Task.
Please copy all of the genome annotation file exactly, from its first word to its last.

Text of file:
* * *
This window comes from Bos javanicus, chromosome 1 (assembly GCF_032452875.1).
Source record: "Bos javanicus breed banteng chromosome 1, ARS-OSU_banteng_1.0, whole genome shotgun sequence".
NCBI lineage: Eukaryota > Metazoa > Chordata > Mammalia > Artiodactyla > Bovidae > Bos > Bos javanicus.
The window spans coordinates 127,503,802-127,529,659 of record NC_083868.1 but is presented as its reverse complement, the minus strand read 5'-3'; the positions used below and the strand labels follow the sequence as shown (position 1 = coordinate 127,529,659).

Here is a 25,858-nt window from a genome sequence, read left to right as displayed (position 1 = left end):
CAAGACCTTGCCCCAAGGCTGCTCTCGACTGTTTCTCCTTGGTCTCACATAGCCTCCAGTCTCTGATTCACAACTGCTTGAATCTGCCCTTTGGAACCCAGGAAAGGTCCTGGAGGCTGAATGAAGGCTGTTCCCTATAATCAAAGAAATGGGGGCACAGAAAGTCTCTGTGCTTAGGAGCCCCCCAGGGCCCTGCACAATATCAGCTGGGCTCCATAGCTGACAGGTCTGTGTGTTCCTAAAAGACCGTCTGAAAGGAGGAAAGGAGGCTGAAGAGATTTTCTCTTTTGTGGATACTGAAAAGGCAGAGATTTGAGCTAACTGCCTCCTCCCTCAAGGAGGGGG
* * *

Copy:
This window comes from Bos javanicus, chromosome 1 (assembly GCF_032452875.1).
Source record: "Bos javanicus breed banteng chromosome 1, ARS-OSU_banteng_1.0, whole genome shotgun sequence".
NCBI lineage: Eukaryota > Metazoa > Chordata > Mammalia > Artiodactyla > Bovidae > Bos > Bos javanicus.
The window spans coordinates 127,503,802-127,529,659 of record NC_083868.1 but is presented as its reverse complement, the minus strand read 5'-3'; the positions used below and the strand labels follow the sequence as shown (position 1 = coordinate 127,529,659).

Here is a 25,858-nt window from a genome sequence, read left to right as displayed (position 1 = left end):
CAAGACCTTGCCCCAAGGCTGCTCTCGACTGTTTCTCCTTGGTCTCACATAGCCTCCAGTCTCTGATTCACAACTGCTTGAATCTGCCCTTTGGAACCCAGGAAAGGTCCTGGAGGCTGAATGAAGGCTGTTCCCTATAATCAAAGAAATGGGGGCACAGAAAGTCTCTGTGCTTAGGAGCCCCCCAGGGCCCTGCACAATATCAGCTGGGCTCCATAGCTGACAGGTCTGTGTGTTCCTAAAAGACCGTCTGAAAGGAGGAAAGGAGGCTGAAGAGATTTTCTCTTTTGTGGATACTGAAAAGGCAGAGATTTGAGCTAACTGCCTCCTCCCTCAAGGAGGGGG